Bare feet

Feet are weird. But shoes? Even weirder. Practically from birth, our feet are more or less bound and gagged—cut off from the world. While one-fifth of the world goes shoeless daily, our culture shuns the bare foot, banning it from public places and businesses. And naturally, after years imprisoned inside canvas, leather and suede, we’ve developed Stockholm Syndrome and fallen in love with our captors, buying pair after pair and squeezing our feet into painful positions, season after season. It’s no wonder we’re so disconnected from our planet—our feet rarely ever touch it.

Similar to the mounting research that shows numerous health benefits in eating organic, whole food, data continues to surface about the benefits of going shoeless. Could we perhaps be adapting to embrace a barefoot lifestyle?

Shoe Damage

By comparing 2,000-year-old skeletons to modern human feet, researchers at the University of the Witwatersrand in Johannesburg, South Africa found that before shoes, we had much healthier feet. We don’t walk correctly in shoes, and this recent habit has led to numerous foot defects from arches that are too high to those that are too flat, and painful conditions like plantar fasciitis, neuromas and bunions.

Running in running shoes causes more damage than walking in high heels! Running shoes are directly related to 54 percent more cases of hip rotation torque, 36 percent more knee flex torques and 38 percent more knee varus torques. Other health issues may also be connected to wearing shoes from obesity to anxiety. An immeasurable amount of negatively charged free electrons are contained within the earth’s surface. The easiest and most logical way to connect to these is through our bare feet. When we aren’t exposed to these electrons, we become more susceptible to damage from free radicals.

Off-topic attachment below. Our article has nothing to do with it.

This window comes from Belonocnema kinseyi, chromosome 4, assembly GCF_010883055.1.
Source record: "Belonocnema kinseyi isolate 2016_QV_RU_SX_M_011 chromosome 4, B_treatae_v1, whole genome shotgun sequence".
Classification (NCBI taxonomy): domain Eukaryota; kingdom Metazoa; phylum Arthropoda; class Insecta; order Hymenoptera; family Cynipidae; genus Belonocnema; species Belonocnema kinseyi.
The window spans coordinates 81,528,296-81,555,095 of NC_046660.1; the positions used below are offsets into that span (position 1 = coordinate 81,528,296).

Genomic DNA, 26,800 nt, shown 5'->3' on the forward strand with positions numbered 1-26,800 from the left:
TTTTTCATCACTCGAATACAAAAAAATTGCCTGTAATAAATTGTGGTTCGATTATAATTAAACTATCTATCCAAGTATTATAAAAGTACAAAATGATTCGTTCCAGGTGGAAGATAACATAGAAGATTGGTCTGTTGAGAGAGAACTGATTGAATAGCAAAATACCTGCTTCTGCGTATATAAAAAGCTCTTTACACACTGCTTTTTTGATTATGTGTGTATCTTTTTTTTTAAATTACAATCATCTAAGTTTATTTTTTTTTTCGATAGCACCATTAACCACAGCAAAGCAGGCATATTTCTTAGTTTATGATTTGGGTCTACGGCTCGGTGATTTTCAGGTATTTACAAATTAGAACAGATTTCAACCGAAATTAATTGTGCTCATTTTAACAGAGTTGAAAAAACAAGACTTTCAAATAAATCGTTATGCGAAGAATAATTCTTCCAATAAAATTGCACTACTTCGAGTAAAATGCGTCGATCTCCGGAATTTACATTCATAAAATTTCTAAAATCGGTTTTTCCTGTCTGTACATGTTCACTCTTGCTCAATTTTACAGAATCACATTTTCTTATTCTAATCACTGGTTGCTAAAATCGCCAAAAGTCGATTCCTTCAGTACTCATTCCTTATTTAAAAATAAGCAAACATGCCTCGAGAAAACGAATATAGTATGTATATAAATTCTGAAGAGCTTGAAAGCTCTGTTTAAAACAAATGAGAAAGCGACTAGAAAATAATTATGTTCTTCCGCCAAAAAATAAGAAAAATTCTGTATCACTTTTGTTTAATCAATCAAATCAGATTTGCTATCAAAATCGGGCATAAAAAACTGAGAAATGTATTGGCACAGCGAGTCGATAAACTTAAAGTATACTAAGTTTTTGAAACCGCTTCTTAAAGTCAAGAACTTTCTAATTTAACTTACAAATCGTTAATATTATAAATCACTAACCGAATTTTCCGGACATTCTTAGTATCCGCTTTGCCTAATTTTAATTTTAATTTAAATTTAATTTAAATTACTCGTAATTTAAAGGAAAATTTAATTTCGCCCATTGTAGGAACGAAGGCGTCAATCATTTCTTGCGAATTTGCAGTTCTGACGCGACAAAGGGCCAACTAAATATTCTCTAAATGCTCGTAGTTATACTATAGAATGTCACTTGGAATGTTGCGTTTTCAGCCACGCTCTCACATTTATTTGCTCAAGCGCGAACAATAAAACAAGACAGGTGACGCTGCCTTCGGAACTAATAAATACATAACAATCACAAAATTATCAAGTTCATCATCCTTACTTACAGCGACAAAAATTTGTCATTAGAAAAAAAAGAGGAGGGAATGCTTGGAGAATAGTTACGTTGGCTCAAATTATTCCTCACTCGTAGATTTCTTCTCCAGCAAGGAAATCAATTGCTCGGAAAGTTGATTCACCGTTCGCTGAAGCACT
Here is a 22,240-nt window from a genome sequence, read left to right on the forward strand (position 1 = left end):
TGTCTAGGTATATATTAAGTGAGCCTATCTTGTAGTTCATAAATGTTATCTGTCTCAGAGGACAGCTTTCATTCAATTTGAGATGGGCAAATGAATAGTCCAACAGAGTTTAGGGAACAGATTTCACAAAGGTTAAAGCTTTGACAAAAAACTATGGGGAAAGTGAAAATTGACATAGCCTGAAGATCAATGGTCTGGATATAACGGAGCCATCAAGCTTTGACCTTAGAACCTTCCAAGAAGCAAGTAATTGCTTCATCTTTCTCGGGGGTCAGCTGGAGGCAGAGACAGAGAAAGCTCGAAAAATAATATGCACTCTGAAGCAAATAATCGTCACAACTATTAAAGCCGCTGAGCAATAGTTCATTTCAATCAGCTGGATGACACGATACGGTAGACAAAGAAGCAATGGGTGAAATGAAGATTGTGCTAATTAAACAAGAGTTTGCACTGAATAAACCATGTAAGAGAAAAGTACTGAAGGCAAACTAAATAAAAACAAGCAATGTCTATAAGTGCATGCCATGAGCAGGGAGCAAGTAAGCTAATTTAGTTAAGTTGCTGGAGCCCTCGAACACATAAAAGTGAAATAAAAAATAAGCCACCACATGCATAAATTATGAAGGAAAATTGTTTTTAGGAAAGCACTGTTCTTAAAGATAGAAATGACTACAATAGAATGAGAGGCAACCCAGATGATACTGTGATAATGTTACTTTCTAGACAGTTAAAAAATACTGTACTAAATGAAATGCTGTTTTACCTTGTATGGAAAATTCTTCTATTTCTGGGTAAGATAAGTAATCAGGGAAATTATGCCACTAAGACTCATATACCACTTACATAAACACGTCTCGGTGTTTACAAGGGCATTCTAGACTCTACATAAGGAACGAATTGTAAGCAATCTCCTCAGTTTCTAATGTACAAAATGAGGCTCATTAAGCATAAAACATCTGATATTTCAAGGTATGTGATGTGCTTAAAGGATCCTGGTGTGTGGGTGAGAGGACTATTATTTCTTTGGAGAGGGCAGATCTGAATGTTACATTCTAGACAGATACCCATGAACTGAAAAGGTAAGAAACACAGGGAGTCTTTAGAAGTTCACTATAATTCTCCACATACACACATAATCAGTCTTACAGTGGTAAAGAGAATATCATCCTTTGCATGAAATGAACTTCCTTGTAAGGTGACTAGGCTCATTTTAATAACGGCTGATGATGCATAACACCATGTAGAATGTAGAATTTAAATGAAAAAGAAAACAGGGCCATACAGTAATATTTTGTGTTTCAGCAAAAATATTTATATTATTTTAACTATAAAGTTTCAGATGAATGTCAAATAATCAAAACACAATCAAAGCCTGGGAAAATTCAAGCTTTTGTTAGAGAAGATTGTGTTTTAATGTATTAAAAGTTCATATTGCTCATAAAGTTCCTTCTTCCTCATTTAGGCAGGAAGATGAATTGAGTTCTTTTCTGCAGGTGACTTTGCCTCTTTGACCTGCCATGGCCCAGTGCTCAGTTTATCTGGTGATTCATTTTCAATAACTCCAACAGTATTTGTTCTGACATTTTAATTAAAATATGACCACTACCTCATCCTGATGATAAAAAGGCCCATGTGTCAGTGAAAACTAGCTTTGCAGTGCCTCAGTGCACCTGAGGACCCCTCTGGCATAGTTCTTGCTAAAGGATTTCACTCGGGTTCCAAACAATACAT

The Foot-Health Connection

Reflexology, an alternative medical treatment that correlates organs and overall body health with key areas in the hands and feet, uses applied pressure on those areas to treat conditions. Where issues develop on the feet or hands can often be indicative of trouble with the corresponding organs and body systems. Walking barefoot provides natural reflexology benefits that cannot be achieved while shod.

The Tarahumara, a northwestern Mexican tribe known for long-distance running, can run nonstop for several days with little more than a scrap of rubber tied to their soles. And “barefoot hiking” is a trend that continues to grow. Not only does barefoot hiking allow the foot to properly move, but also, feet are loaded with nerves and sensors that come alive when stepping on the naked earth, which may help to ground us and connect us back to that lost electrical connection, as well as stimulate those reflexology points.

The Footure?

As we continue to explore the possibilities for best health practices, evidence that going barefoot is healthier than shod is fast becoming recognized as a key component. Just like giving up junk food, exploring shoelessness can have a profound effect on your reality.

Interested in giving it a try?

-Always go barefoot at home

-Get (and give!) foot massages to help enliven the sensors and awaken your soles!

-Try going barefoot an hour or two a day outside on different terrains

-Bring shoes with you for your first shoeless hike if needed, but notice how your senses are sharper when you can touch the earth directly. How does it change your experience?

-Watch out for glass!

Keep in touch with Jill on Twitter @jillettinger

Resources:

http://nymag.com/health/features/46213/

http://www.barefooters.org/hikers/

http://www.groundology.com/

http://www.reflexologyinstitute.com/reflex_chart.php

http://www.mnn.com/health/fitness-well-being/stories/why-running-shoes-do-more-harm-than-good-infographic?utm_source=March+21+2012&;utm_campaign=%3Futm_campaign%3Dweekly-newsletter%26utm_medium%3Demail%26utm_source%3DMarch_21_-_2012_Weekly&utm_medium=email

http://www.barefootkc.com/benefits.html

Image: Muffet